Aspect vs. Tense: Do we teach the difference?

MC900384040There can be no question about the importance of teaching the different verb forms in English. However, the debate begins when we consider terminology. On YouTube, I titled one playlist as Verb Tenses and I’ve included lessons on the present progressive and the past perfect. Now I’m moving on to future verb forms.  Was my title a mistake? I think not. I had to give preference to convenience and practicality.

First of all, if I had used “Verb Forms” as my title for that series, viewers might have expected to see lessons on gerunds, the passive voice, and more. That title was too broad. Also, I’m aware that many resources use “tense” loosely and broadly, so most users doing a search would more likely use “tense” rather than “aspect” as a keyword. In the online word, content creators need to make their materials easy to find.

But is it misleading to group verbs in the progressive and perfect aspects in my discussion of verb tenses? I find that aspect is helpful to understand,  but not until the higher levels. It’s somewhat like teaching adjectives such as interesting and bored to basic students and then later at a higher level pointing out those are really participial adjectives. By that time, they’ve also learned about the passive and understand the role of the past participle in other structures. Similarly, I teach the present progressive to beginners, but I don’t use the term aspect in my instruction.  The concept makes more sense, I think, when students have been exposed to more forms. Then there are more pieces to build the puzzle and  greater readiness to step back and see the larger picture.

Only now in Part 2 of Lesson 7 in my series do I plan to acknowledge the term aspect. I’ve chosen to limit my discussion, though. I simply introduce the term so that students are aware that it exists and that some sources might label forms they know by other names.

My main goal is to make the grammar clear to learners, and sometimes that means simplifying. Even without talking about “verbs in the progressive aspect,” a student can understand that progressive verb forms generally express ongoing actions or even a temporary situation. Likewise, learners might not be able to identify a verb form as an example of the “perfect aspect,” but they understand that those perfect forms express a relationship between two points in time.

What do you think? Take the poll.

8 Comments Add yours

  1. sabah says:

    Hi Jeniffer,

    I think you have a good point there. My question is if aspect won’t be understood until higher level, how this terminology will help the lower level? Knowledge is constructed throughout the learning process, so if you started introducing this concept to the lower level, would it be clear for the students what you mean by that? Let’s assume they’ve got it later on, what about all other resources and school’s material that use only the terminology (tense)? I think it will be a little bit confusing.

    1. Most textbooks I’ve taught from use only “verb tense” or simply “verb form.” A good number of other resources use “tense” broadly and loosely. I’ve seen upper level students comprehend and apply advanced grammatical patterns without knowing all the terminology. It’s possible to learn all the verb forms without knowing that some of those forms are called “progressive aspect” or “perfect aspect.” I think that’s the bottom line. The goal is to help students use language accurately. You can do that without teaching the term “aspect.”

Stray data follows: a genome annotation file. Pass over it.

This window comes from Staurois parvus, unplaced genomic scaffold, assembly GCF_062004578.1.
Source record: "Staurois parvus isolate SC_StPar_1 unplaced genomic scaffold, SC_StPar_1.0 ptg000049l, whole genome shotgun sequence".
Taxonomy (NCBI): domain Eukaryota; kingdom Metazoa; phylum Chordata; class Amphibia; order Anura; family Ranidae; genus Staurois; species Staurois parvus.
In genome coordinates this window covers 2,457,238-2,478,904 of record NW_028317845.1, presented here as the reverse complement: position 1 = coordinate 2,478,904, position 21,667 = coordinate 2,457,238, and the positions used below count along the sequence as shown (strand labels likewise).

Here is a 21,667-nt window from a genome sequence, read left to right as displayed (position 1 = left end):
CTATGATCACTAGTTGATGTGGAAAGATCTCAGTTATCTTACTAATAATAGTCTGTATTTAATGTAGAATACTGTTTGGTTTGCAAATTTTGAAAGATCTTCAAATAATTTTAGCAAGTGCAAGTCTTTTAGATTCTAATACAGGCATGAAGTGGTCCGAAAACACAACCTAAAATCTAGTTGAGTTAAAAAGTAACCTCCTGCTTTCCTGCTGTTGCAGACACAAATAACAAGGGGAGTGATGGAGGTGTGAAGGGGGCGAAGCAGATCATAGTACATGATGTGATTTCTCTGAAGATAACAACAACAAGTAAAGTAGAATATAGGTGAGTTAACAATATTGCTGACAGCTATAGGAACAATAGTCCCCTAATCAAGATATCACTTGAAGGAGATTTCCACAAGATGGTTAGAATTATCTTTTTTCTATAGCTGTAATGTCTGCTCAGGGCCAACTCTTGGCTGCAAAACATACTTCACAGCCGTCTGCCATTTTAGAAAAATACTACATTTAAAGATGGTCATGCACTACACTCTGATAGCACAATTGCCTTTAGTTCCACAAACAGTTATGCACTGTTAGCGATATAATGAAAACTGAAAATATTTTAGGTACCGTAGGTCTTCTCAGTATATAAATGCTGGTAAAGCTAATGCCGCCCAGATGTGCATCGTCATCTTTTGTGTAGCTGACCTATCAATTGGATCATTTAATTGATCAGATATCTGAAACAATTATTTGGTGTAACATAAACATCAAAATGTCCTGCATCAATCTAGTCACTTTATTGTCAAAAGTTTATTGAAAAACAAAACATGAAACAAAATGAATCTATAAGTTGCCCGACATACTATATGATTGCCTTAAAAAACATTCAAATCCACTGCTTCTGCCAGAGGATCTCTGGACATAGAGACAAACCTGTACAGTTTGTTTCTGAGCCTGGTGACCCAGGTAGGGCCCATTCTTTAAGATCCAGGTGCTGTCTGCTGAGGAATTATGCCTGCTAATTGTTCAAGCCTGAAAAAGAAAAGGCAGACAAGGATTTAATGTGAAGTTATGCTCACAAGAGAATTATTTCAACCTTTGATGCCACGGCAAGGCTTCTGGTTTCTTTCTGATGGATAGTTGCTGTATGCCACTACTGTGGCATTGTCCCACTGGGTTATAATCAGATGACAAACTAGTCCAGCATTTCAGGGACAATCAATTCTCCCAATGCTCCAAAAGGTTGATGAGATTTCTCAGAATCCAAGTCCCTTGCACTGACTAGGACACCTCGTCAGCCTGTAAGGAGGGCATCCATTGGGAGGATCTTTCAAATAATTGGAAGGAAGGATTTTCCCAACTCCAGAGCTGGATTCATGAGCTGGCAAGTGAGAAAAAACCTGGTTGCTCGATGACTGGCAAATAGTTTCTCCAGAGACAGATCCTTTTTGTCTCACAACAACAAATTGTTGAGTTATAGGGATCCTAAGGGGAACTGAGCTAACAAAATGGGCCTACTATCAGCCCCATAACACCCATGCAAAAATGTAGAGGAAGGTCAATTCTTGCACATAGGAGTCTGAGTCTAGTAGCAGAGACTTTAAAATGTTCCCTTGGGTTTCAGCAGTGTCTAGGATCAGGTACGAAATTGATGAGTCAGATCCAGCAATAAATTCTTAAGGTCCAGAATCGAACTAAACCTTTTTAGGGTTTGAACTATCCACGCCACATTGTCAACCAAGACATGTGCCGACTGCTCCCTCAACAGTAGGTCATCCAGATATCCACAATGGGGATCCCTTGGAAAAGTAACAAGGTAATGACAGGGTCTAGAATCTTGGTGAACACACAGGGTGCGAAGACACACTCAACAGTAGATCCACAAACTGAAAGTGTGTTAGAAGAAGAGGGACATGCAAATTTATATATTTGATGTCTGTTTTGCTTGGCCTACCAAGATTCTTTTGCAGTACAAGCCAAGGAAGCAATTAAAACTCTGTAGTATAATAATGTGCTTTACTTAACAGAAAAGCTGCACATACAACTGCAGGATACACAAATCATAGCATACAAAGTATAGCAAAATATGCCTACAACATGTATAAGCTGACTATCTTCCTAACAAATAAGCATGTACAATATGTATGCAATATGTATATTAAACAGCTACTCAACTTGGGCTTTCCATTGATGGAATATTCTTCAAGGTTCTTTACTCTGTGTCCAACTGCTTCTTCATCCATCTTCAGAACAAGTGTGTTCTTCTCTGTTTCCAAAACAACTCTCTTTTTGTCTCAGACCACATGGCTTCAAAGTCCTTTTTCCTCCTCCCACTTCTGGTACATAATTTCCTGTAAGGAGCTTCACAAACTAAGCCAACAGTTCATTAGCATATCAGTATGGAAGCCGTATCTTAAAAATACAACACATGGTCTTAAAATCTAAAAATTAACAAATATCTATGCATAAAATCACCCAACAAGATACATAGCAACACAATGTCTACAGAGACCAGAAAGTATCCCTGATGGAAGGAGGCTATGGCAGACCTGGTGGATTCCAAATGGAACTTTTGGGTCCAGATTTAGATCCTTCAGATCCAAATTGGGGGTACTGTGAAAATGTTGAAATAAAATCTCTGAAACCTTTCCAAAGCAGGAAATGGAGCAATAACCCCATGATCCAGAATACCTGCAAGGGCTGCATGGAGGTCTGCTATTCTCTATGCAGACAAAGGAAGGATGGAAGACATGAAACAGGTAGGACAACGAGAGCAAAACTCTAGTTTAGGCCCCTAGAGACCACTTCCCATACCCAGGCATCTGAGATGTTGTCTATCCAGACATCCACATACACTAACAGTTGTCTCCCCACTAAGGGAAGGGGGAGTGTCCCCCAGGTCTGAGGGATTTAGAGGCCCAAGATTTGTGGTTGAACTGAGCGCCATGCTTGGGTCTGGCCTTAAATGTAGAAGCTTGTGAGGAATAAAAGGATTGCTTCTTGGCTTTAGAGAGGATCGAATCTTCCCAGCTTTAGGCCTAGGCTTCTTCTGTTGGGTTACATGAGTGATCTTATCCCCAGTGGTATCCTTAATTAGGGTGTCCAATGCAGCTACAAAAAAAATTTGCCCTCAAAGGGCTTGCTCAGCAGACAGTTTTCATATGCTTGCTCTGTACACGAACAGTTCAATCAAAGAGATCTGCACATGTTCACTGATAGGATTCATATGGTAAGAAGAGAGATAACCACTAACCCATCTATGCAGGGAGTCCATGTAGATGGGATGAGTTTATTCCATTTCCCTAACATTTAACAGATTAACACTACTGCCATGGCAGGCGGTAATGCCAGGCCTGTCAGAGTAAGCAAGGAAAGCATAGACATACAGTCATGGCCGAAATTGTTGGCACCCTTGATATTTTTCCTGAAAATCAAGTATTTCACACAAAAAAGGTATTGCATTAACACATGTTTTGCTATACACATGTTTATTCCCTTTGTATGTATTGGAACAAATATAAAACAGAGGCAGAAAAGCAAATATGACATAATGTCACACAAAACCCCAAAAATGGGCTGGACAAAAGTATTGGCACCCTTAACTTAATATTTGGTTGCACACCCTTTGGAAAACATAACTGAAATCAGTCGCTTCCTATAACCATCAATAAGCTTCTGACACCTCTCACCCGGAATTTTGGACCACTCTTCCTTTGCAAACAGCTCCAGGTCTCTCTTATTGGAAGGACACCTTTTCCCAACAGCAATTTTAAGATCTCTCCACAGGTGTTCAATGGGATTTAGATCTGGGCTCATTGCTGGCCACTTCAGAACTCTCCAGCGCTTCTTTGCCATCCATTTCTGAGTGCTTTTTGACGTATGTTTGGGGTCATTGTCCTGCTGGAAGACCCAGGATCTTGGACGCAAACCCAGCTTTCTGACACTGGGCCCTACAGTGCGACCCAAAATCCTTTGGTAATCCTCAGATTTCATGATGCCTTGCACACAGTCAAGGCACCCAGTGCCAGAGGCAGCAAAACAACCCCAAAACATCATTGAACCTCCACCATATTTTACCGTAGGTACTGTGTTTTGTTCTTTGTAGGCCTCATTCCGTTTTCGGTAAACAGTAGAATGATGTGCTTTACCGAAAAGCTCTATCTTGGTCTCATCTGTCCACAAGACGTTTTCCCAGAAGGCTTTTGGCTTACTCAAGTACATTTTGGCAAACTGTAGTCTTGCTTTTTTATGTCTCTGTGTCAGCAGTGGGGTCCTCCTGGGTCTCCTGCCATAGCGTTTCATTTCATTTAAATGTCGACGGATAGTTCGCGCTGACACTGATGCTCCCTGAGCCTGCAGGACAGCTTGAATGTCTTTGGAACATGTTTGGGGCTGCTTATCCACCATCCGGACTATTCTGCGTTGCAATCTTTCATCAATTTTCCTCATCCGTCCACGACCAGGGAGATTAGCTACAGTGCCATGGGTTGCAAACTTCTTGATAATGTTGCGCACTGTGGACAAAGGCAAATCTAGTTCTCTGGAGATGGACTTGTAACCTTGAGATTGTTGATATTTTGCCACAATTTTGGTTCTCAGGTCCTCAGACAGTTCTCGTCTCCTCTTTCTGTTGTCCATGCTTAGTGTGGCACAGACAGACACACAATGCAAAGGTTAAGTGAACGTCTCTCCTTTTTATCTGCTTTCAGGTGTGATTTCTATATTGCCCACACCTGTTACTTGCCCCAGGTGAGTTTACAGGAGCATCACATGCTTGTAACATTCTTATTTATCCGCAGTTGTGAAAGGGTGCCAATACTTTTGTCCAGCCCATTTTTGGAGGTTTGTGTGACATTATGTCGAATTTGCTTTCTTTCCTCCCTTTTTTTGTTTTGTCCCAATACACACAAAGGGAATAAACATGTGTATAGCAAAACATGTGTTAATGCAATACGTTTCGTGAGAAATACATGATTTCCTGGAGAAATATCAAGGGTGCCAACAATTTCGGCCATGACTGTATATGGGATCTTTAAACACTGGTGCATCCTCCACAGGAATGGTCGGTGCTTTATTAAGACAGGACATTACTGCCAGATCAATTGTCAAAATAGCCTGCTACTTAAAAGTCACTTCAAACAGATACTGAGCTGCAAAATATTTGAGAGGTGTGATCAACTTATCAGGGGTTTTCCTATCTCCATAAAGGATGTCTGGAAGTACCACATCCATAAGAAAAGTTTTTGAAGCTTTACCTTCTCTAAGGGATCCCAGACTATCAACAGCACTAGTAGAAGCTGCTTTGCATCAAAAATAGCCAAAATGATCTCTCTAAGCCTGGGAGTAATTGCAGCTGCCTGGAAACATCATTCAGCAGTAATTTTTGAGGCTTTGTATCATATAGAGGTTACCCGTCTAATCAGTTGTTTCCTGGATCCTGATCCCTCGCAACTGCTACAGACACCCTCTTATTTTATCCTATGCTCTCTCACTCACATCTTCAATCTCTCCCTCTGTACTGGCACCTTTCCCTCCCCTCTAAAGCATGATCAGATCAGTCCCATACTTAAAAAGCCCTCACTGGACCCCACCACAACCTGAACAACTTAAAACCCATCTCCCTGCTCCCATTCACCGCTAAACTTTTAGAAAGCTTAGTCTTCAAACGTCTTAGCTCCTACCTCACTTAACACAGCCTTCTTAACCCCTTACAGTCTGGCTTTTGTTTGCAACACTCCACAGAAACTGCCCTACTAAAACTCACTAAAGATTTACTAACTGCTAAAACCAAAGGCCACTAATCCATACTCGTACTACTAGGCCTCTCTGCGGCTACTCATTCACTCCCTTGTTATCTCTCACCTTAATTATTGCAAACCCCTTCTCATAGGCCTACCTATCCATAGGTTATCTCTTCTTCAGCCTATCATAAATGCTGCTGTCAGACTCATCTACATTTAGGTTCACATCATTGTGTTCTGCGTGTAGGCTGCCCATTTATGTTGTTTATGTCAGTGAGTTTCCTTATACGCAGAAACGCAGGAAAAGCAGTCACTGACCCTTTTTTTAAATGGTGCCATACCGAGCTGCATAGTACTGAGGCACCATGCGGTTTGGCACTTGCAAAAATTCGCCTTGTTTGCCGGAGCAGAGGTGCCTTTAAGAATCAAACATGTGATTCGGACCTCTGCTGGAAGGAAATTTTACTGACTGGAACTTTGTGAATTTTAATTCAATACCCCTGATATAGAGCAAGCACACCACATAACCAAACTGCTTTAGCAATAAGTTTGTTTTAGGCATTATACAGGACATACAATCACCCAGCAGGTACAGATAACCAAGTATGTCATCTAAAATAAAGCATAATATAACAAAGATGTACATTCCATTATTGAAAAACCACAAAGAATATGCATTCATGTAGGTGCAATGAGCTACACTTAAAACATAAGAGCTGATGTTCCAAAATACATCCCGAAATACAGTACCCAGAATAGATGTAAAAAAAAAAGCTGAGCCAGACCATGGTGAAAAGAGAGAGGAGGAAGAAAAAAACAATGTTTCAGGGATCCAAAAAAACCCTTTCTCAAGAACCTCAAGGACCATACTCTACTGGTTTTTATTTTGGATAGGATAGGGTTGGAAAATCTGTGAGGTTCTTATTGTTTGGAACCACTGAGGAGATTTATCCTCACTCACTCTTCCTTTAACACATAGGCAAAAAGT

For some students, discussion of aspect can help shed light on the differences in meaning and usage, but I don’t think you can have that kind of discussion until an intermediate level or higher.

      One reason I decided to teach aspect in Lesson 7 of my series was to make sure students would be prepared for any confusion should they encounter different terminology. I also couldn’t in good conscience not explain that “verb tense” isn’t the most accurate way of identifying all the verb forms in the series. It is, however, the most convenient, in my opinion.

  2. Tom says:

    I simply tell my students “tense” is “time”. So simple future tense means “just/only/simply future time”..

    1. Hello Tom! I’ve used “tense” in a similar way. As I mentioned in earlier comments, I think it’s possible to teach all these verb forms without using the term “aspect.” In my videos, I can’t be sure of everyone’s background or current learning resources. There could be confusion over terminology. Since I was addressing upper level students, I felt the “footnote” was appropriate. I’ll continue to call the series Verb Tenses because it’s clear and convenient. I also hope hard-core grammarians will now accept my decision.🙂 Thanks for sharing!

  3. thuy an says:

    Hello Jennifer,
    I am confused with this sentence: Going to the library and seeing the old serious librarian always ______________ me.( TERRIFY). Should I fill in the blank with terrify or terrifies?
    I am looking forward to hearing from you.
    Thank you.

    1. Hmm. Well, I see the subject as one event, one idea, so I would use “terrifies.” The speaker sees the librarian at the library right?
      Simply going to the library isn’t scary. It’s going there and seeing the librarian that’s scary.
      Compare: Going to the library and taking walks in the part ARE Michael’s two favorite activities.
      Does that make sense?

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